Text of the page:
The following post contains spoilers for the “Star Trek: Picard” episode “Stardust City Rag.”
From a writing viewpoint, there’s no denying that ill-fated Icheb, an ex-Borg drone from the Star Trek franchise, was undeserving of his admittedly gruesome end in the first season of Picard, but considering the actor who plays him attacked and attempted to downplay Star Trek: Discovery actor Anthony Rapp after he went public about being assaulted by Kevin Spacey and has tweeted derogatory remarks towards women–perhaps it’s no surprise that he met his maker. Still, the character of Icheb deserved a better sendoff and a decent human being to portray him. Considering that the character was recast for his sole appearance in Picard, it wouldn’t have been a stretch to see his new actor, Casey King, carry the character forward in the franchise, but alas, the powers that be–and Picard‘s writers–decided otherwise.
Picard featured the return of several legacy characters from across the Star Trek universe, from the titular former captain of the U.S.S. Enterprise himself, to the liberated Borg, Seven of Nine. Jeri Ryan’s reprisal of her famous character from Voyager was one of Picard’s most hyped aspects, behind the return of Sir Patrick Stewart’s honorable and delightful Jean Luc Picard and guest appearances from Enterprise crew Data, William Riker, and Deanna Troi. Seven of Nine joined the Voyager crew in the show’s fourth season, and several storylines featured her struggle to overcome the trauma she endured from her assimilation into Borg Collective. Seven wasn’t alone in her journey to reclaim her humanity. The show’s sixth season saw the addition of Icheb, a child and former Borg who becomes a valuable member of Voyager’s crew and a surrogate son to Seven, who tutors the boy and helps him overcome his own trauma and personal demons after his family willingly gives him to the Collective.
Over the series, Icheb grows from a lost and lonely soul to a confident and strategic young man with aspirations to join Starfleet. His future seemed bright following Voyager’s return to Earth from the Delta Quadrant. He’d faithfully serve Starfleet for the next decade, achieving the rank of Lieutenant and becoming a science officer onboard the U.S.S. Coleman. While it was exciting to see another Voyager character appear in Picard‘s first season, Icheb’s return was all too brief, tragic, and horrifically violent. In a flashback from the episode “Stardust City Rag,” Seven attempts to rescue Icheb as his Borg components are dissected and harvested from his body (cruelly without the aid of anesthetics), but she arrives to find him mortally wounded and in excruciating pain. He pleads with her to end his suffering, and while holding him in a final embrace, Seven tearfully shoots him point-blank with her phaser, whispering, “I’m so sorry…my child.”
It was a moment so egregious and unfair that I almost considered quitting the show right then and there, but come on…it’s Star Trek, and I was eager to see how Picard’s journey would unfold and how Seven would cope with the loss of one of her family. But Seven’s loss felt like my loss, and sure, Icheb wasn’t a central character in Voyager, but he was important to the crew nevertheless. While his journey on the show could have been a carbon copy of Seven’s storylines, he stood on his own and became a memorable character. He was stoic and funny, intelligent and driven, and despite his initial loneliness and resentment, he bravely faced the trauma of being given up by his family to cybernetic monsters who stripped him of any semblance of humanity and individuality.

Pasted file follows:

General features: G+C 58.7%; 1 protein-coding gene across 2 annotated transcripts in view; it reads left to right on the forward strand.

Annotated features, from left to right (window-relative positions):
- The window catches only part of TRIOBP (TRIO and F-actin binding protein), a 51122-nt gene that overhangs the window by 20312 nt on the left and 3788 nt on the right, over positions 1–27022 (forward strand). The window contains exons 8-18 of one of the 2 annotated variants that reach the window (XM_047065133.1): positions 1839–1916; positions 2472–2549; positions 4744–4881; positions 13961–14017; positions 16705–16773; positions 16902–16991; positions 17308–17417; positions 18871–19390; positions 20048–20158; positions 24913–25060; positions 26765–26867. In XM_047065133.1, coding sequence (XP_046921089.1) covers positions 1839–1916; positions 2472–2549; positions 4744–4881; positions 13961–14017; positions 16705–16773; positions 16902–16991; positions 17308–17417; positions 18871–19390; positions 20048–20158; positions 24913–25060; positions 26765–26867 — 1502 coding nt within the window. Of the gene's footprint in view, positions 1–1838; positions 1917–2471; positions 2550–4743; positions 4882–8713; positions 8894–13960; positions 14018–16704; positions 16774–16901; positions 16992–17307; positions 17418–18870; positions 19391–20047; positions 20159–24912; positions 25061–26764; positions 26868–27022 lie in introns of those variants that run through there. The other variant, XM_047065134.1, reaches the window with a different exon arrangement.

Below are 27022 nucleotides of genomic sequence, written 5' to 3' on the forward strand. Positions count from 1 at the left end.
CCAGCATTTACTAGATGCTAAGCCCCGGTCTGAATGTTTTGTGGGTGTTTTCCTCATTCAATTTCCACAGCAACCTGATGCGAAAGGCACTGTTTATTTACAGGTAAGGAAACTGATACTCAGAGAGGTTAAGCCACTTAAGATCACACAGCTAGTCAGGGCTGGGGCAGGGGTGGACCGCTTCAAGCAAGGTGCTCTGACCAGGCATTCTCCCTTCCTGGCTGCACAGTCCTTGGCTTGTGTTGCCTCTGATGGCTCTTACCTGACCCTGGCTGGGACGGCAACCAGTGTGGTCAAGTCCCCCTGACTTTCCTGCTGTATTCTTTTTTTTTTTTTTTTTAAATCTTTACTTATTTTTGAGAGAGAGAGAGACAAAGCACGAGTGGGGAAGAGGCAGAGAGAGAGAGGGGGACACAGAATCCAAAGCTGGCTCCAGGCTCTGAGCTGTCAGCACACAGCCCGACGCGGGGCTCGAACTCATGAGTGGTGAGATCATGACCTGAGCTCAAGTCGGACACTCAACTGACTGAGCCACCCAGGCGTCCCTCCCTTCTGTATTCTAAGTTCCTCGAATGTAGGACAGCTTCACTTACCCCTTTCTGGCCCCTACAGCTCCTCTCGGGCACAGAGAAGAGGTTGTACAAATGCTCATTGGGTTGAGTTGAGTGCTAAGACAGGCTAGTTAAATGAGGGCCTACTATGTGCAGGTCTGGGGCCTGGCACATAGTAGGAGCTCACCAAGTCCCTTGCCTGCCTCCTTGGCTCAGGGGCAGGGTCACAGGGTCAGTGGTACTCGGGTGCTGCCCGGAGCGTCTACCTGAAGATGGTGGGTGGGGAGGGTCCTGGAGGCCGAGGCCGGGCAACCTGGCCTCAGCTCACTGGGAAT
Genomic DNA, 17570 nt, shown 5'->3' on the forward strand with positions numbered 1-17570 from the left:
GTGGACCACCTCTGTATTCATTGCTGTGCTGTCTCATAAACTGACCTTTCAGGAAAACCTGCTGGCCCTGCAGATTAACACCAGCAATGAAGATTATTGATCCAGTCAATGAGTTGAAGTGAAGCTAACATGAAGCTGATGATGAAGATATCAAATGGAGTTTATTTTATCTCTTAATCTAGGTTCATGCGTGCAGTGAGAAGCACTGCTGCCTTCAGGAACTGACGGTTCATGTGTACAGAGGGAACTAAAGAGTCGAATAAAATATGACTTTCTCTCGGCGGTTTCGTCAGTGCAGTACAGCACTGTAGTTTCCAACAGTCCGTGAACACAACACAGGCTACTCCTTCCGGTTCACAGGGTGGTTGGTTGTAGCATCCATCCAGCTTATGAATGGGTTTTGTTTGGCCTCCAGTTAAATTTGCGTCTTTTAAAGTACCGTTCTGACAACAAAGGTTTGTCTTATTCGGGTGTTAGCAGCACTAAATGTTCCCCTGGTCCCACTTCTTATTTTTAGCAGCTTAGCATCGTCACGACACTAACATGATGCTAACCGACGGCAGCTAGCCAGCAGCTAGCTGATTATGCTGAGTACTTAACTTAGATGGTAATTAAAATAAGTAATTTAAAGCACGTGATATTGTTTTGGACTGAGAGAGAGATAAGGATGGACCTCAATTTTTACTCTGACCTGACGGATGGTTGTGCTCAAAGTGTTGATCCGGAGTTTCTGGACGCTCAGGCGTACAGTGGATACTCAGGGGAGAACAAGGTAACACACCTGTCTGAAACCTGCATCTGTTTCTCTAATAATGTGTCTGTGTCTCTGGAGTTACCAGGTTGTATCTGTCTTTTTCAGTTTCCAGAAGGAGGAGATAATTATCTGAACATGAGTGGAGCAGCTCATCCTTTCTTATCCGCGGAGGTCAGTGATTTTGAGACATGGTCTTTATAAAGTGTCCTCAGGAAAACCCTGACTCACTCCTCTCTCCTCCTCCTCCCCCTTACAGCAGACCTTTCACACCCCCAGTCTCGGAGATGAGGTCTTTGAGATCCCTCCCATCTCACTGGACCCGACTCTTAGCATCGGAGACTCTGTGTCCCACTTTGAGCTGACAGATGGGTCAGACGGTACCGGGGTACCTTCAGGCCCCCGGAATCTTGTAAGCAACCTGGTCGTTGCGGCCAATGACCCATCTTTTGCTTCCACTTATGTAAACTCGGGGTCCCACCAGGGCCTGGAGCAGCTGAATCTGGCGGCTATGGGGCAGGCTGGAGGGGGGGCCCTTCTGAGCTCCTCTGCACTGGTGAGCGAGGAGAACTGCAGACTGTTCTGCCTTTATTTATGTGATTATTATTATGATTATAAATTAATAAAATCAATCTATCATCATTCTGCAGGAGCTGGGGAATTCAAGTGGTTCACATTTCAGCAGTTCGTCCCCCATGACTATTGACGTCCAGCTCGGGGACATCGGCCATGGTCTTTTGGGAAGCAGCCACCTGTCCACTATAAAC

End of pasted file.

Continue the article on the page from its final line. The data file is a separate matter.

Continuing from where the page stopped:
Star Trek‘s children have always been hit or miss, but Icheb wasn’t annoying or tacky, and I never found myself rolling my eyes whenever an episode would focus on him, unlike my reactions to the early Wesley-centric episodes from The Next Generation. Icheb underwent character development that felt natural and relatable, and he didn’t deserve his brutal death, which was surprisingly dark for a Star Trek series.
I wasn’t surprised that a character audiences knew and loved would die in Picard, but I wasn’t expecting that character to be Icheb or that his death would be so graphic and quick. When done right, death heightens the stakes in a story and opens the door to explore the emotions of grief and loss, and with Seven’s supposed expanded role for Picard’s upcoming second season, I’m sure the series will explore those feelings within her as she comes to terms with Icheb’s torture and death. I know that the moment was supposed to be unexpected and tragic, but to reintroduce a familiar character only to kill them off brutally within minutes felt wrong. The Star Trek universe is a dangerous one, and not every character gets the benefit of a hero’s death. Maybe if the show spent more time with Icheb and explored his current career and relationship with Seven, his death would have had the emotional impact the series was striving for. Instead, his demise felt unnecessary and tacked on, and it surprisingly changed my attitude towards Picard from initial curiosity and hope to one of rage and disgust.
As fans, we don’t necessarily get our way when it comes to a character’s development and story, and that’s okay. These are stories being told by people with their own vision and goals, and we’re just along for the ride. Still, I couldn’t help but feel the franchise let Icheb down. He deserved better, and his death was one of the moments I had the most trouble overlooking in Picard‘s freshman season.